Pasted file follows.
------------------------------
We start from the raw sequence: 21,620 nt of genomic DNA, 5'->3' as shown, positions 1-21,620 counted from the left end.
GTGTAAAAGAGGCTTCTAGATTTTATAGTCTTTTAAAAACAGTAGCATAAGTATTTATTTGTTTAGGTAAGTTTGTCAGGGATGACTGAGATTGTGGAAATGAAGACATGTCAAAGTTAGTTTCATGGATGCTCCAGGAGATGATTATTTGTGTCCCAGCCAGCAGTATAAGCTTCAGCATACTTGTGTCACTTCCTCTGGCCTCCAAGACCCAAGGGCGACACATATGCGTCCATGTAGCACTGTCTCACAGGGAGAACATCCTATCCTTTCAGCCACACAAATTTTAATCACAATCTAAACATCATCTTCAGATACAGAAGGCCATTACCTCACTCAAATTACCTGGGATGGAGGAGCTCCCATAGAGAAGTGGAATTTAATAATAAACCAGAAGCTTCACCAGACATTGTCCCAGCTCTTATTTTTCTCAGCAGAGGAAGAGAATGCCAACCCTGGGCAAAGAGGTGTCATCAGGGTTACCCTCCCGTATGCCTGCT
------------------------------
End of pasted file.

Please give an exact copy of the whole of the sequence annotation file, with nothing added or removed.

We start from the raw sequence: 21,620 nt of genomic DNA, 5'->3' as shown, positions 1-21,620 counted from the left end.
GTGTAAAAGAGGCTTCTAGATTTTATAGTCTTTTAAAAACAGTAGCATAAGTATTTATTTGTTTAGGTAAGTTTGTCAGGGATGACTGAGATTGTGGAAATGAAGACATGTCAAAGTTAGTTTCATGGATGCTCCAGGAGATGATTATTTGTGTCCCAGCCAGCAGTATAAGCTTCAGCATACTTGTGTCACTTCCTCTGGCCTCCAAGACCCAAGGGCGACACATATGCGTCCATGTAGCACTGTCTCACAGGGAGAACATCCTATCCTTTCAGCCACACAAATTTTAATCACAATCTAAACATCATCTTCAGATACAGAAGGCCATTACCTCACTCAAATTACCTGGGATGGAGGAGCTCCCATAGAGAAGTGGAATTTAATAATAAACCAGAAGCTTCACCAGACATTGTCCCAGCTCTTATTTTTCTCAGCAGAGGAAGAGAATGCCAACCCTGGGCAAAGAGGTGTCATCAGGGTTACCCTCCCGTATGCCTGCT